I like your back best, shirts skimming shoulder bones, unkempt weight. We’re not even programmed to remember what we’ve seen most, necessarily. I worked at Subway for six years and all that’s left is the smell, lingering in pits of cotton.

I watch my trailer door, even when you’re not coming. I want you to come, believe I’m not the 2006 version. That was years and so much has changed, that I know you feel in contours, cards. I’ve read your blog. And if James Van Der Beek’s due a revival, why not me?

I Wanted To Give You Everything

They said don’t dwell on could-have-beens, the teachers in schools that nuns owned, but every regret’s an unexplored avenue, a mistake that aches for conclusion.

When he was dead, I was it. Our shirts were sophomore hand holding, and I licked behind each tooth, more thoroughly than you thought, and I told your son I would save him.

Now I watch the handle of your toothbrush bright in the low light of the torch whose batteries are dying but as we’re denying the world’s ending we use each resource until its wrapper’s utterly empty, until it’s leaking acid.

Soon we won’t wake up and won’t know it, and what’s the matter with that? Every false start will disappear like an exposed negative, shrivel like the magnetic tape in a VHS set to fire.

You, my security blanket, get picked up by people you call husband. I’m vilified like no replacement ever beat out the original. But I’ve seen Crocodile Dundee and I’ve watched Gilmore Girls. I’ve wasted time. I’m playing a long game.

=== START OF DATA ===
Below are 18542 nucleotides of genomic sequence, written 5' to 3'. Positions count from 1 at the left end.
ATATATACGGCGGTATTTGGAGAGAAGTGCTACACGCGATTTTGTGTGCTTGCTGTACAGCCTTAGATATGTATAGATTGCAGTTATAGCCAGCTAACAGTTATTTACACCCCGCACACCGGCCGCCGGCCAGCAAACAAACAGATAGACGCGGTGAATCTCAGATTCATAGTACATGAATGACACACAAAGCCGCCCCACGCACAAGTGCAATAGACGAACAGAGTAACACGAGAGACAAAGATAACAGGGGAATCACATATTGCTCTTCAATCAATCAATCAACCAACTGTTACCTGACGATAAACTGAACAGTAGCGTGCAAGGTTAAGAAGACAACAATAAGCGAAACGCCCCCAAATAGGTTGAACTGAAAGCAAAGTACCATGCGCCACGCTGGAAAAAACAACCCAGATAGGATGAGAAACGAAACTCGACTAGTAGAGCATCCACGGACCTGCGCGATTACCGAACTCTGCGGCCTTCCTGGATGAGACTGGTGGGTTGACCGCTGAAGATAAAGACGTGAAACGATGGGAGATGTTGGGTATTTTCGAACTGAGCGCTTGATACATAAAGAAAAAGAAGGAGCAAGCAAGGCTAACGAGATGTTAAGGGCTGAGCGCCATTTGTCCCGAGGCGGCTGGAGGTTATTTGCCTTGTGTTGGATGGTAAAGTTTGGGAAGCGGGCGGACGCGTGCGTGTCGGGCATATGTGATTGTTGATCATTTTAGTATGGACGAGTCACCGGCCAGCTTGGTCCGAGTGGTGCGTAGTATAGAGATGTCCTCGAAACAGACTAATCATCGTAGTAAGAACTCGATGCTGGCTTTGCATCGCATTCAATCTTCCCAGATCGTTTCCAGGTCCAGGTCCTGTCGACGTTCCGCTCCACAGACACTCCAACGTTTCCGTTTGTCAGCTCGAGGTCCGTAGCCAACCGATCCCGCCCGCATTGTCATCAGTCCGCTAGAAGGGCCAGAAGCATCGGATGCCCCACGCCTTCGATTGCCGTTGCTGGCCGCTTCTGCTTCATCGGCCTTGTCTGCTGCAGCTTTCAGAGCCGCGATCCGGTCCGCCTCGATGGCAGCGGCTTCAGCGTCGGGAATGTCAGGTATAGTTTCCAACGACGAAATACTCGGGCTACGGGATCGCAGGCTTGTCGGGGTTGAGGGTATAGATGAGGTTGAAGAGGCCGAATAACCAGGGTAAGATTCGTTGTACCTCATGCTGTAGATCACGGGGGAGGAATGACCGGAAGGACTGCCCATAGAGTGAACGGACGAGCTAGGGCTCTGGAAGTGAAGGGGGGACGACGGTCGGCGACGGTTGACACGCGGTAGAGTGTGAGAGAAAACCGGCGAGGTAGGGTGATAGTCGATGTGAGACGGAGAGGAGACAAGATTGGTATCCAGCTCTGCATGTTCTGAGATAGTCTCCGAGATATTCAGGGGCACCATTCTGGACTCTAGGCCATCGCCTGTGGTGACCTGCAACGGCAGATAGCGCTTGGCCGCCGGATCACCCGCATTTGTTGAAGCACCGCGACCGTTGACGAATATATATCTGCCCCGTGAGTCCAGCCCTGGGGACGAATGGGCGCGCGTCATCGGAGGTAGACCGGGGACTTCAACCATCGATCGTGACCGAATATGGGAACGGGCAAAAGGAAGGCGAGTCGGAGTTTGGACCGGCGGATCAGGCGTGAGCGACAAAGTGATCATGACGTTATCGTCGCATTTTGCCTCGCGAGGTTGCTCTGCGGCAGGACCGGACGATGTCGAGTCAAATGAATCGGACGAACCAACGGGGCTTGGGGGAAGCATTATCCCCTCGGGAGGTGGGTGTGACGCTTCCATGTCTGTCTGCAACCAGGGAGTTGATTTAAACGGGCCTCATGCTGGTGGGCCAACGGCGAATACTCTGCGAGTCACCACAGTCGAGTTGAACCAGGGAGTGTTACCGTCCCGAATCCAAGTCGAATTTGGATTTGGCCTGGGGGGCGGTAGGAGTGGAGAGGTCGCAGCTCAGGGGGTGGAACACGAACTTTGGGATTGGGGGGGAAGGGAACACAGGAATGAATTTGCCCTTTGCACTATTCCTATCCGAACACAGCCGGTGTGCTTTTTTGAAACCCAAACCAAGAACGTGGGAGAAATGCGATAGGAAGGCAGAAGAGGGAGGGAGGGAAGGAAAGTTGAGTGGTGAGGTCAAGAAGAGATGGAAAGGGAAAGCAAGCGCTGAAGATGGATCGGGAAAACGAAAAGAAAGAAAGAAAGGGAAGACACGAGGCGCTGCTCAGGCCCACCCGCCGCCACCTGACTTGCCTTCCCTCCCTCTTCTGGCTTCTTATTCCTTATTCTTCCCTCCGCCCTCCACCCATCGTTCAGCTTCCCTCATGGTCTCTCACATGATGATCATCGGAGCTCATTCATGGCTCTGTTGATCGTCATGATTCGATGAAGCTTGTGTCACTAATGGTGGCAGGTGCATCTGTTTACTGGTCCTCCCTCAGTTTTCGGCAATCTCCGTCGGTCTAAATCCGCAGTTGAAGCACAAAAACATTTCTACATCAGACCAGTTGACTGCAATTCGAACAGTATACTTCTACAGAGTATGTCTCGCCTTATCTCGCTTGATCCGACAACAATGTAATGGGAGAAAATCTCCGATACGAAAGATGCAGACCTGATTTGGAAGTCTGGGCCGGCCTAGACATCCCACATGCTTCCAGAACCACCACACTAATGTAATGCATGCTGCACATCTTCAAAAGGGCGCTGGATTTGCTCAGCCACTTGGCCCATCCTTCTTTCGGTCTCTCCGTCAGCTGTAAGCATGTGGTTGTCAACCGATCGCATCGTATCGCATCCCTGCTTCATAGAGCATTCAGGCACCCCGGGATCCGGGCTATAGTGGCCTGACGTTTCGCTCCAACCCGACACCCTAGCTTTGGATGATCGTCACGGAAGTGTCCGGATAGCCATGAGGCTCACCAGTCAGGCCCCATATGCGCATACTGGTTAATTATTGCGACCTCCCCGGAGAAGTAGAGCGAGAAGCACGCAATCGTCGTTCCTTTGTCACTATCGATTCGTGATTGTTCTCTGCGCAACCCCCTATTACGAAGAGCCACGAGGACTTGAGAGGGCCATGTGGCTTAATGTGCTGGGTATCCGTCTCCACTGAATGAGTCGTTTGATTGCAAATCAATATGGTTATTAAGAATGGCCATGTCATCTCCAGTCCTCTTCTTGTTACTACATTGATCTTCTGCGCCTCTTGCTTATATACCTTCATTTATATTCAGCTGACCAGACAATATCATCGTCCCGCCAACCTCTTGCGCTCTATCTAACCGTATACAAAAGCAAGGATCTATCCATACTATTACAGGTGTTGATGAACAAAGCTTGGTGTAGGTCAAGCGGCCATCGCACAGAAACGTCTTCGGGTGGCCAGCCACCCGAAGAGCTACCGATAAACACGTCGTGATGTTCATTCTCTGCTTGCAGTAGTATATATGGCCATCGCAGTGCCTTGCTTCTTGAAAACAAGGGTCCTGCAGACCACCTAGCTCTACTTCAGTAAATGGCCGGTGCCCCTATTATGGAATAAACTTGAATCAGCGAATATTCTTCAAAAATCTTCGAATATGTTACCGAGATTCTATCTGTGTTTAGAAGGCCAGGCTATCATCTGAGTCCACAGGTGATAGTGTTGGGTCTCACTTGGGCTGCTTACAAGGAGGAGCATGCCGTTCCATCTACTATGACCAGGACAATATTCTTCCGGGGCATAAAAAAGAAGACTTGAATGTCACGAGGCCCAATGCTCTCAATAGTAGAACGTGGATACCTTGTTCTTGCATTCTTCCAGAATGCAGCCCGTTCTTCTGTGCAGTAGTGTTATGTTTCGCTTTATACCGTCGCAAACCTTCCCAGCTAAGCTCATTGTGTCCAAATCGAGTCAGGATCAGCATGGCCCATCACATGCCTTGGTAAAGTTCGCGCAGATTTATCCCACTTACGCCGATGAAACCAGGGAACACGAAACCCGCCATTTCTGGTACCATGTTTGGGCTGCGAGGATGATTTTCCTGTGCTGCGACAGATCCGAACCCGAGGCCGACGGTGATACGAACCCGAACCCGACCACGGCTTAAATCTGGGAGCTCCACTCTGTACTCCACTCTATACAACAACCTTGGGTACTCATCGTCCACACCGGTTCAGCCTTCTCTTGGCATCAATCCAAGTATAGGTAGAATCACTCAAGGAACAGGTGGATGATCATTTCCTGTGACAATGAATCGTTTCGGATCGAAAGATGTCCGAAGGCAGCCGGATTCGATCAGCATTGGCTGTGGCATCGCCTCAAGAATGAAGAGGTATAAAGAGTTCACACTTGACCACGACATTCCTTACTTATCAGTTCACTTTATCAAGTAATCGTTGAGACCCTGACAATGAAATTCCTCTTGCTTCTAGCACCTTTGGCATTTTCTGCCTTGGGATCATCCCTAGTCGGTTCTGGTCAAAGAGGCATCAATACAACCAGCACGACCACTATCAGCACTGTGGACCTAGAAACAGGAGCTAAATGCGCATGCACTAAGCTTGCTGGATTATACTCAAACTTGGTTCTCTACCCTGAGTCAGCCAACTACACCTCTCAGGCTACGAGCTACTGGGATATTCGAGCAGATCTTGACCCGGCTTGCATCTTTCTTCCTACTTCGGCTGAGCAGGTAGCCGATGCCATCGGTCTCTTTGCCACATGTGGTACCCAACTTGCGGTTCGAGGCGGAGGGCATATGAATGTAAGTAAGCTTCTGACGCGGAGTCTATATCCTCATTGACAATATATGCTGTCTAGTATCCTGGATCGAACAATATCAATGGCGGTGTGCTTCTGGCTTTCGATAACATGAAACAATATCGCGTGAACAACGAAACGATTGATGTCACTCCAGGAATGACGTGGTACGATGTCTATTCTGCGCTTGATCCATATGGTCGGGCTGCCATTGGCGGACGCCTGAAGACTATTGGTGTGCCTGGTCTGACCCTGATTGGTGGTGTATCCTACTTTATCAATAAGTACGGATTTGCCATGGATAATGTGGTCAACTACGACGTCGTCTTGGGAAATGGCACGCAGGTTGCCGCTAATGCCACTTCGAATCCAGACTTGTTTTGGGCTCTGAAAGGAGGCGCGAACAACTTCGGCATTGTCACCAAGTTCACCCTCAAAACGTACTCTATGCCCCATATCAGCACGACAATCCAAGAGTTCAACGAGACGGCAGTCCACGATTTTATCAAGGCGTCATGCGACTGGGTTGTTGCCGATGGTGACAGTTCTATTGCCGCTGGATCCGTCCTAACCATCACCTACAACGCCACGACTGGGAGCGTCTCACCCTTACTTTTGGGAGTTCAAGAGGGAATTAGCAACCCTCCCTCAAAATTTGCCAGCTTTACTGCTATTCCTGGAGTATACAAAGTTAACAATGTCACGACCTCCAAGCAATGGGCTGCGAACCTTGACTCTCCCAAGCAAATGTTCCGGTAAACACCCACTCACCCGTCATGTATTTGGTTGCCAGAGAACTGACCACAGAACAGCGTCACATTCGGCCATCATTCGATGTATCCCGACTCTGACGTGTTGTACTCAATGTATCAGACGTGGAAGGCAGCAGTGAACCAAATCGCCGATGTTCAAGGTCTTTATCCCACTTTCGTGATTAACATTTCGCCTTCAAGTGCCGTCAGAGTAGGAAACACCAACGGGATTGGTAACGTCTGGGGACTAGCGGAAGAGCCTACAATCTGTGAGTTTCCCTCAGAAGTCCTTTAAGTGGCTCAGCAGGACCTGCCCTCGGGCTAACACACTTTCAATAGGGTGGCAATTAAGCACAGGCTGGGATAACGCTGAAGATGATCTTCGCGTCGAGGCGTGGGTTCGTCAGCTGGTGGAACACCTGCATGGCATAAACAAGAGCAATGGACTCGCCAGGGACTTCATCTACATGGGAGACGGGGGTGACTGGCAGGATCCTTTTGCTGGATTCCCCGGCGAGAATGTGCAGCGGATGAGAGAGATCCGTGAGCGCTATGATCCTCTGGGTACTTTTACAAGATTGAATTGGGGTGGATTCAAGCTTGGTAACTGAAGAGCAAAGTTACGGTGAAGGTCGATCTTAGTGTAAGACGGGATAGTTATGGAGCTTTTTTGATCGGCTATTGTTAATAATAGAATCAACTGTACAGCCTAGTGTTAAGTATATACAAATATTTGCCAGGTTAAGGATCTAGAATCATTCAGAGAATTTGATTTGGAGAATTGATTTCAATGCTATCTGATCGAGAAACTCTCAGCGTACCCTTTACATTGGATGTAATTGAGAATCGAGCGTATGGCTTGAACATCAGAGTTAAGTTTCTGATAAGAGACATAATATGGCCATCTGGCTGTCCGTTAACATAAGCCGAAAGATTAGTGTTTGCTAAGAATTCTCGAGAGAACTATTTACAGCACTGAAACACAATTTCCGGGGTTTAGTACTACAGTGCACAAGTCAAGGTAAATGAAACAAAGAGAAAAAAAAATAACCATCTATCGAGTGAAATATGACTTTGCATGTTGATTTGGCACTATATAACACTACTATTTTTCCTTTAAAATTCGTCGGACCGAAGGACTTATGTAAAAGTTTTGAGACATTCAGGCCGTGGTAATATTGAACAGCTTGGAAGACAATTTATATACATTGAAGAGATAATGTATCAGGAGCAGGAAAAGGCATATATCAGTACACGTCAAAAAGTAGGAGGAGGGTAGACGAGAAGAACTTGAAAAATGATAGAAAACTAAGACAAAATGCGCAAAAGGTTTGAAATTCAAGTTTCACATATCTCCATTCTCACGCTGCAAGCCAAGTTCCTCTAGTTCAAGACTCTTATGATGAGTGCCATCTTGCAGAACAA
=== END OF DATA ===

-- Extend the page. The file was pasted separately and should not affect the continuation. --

I Can’t Kiss My Own Neck

First, you think we all think the same. Then you realise your thoughts are similar to those of your parents and friends and the people at school who hold sway for no real reason, maybe after school sessions mean something different for them. You did your maths’ homework at Mark’s house, got the last bus at six fifty six, watched Big Brother before bed.

Parents will say, “Carve your own way,” and, “Decisions are yours,” but someone else’s hands have a stake in your brain and, often, it feels like latex-ed fingers are inside cavities created by surgeons, somewhat delicately, but not enough.

The advice you give floors others because hope is for dreams and upbringings. You say, “Die, if you want to,” and, “It hurts,” and you leave doors open when you shouldn’t. You challenge the regressive nature of the women around you who want to recoil into their own wombs, live with the fetuses they grow but shouldn’t. You have a steady hold on guns, in a totally non-euphemistic way, and why should you change your life’s direction for dish washing, peeling carrots.

Whoever said women make stability, girls create homes, never met me.

Parents in Movies

Jack says, “Families in indie films are always stifling, try to make conversation even when it’s clear you’re not interested, when you don’t visit in weeks, when you’re back to bequeath a word or a phrase to somebody, anybody, who isn’t them.”

“Perhaps if I’d acted out,” I say, “I’d get why going home’s a big deal. As it is, though, I’m not there enough when I want to be.”